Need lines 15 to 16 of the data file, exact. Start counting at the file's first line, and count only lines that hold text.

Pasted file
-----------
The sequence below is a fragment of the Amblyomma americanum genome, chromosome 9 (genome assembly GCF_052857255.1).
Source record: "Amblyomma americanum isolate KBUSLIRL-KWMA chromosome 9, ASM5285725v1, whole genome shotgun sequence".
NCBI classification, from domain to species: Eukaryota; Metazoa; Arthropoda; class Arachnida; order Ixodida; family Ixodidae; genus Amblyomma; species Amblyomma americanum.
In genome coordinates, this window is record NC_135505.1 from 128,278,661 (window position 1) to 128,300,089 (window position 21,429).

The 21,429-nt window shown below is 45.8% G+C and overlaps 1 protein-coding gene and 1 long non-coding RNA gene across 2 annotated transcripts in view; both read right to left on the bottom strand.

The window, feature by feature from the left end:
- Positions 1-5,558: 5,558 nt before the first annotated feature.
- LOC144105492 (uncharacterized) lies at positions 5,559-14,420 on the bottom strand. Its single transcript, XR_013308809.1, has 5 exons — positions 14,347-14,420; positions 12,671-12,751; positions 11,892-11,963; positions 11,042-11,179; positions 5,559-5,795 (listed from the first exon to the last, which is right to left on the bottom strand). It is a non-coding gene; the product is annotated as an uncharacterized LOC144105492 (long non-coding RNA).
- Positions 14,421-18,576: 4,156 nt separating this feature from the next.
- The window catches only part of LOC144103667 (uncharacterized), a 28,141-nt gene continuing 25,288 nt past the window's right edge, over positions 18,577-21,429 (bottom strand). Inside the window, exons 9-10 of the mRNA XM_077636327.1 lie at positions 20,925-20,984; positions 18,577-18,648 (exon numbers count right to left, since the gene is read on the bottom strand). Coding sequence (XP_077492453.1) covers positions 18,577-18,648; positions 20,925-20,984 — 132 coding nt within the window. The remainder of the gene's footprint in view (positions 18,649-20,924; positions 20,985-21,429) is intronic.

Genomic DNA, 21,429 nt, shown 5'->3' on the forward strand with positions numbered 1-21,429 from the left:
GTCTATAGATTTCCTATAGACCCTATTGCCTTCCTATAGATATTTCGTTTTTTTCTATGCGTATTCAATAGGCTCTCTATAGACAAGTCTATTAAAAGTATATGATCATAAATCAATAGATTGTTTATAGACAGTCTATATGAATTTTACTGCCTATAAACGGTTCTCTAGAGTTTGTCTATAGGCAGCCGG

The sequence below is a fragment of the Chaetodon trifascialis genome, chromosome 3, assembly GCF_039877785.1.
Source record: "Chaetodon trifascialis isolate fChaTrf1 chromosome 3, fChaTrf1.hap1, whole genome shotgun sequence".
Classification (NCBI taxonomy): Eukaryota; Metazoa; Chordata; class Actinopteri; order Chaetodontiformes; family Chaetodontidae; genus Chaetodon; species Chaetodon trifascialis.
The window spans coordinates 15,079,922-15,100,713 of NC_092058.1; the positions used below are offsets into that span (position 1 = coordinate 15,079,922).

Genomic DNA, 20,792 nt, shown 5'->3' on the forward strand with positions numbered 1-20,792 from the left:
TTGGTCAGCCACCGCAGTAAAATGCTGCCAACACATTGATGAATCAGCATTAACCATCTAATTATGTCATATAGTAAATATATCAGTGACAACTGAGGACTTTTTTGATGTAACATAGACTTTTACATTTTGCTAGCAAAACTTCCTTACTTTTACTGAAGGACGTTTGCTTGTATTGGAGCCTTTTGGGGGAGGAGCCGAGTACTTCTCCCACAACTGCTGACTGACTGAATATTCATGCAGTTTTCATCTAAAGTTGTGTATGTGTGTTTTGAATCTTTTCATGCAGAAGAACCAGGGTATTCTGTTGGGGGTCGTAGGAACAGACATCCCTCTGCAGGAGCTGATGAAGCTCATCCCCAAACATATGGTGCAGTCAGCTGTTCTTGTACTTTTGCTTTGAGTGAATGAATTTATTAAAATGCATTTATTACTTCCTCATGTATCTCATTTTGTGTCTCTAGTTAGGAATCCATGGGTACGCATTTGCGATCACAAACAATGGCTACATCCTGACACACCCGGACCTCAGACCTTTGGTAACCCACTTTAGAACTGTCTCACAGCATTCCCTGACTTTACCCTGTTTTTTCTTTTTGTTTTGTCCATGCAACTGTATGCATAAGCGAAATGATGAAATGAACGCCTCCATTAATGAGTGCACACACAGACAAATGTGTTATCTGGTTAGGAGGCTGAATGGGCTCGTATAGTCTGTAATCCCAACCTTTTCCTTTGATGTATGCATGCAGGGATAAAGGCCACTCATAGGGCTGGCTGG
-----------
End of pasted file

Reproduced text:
Classification (NCBI taxonomy): Eukaryota; Metazoa; Chordata; class Actinopteri; order Chaetodontiformes; family Chaetodontidae; genus Chaetodon; species Chaetodon trifascialis.
The window spans coordinates 15,079,922-15,100,713 of NC_092058.1; the positions used below are offsets into that span (position 1 = coordinate 15,079,922).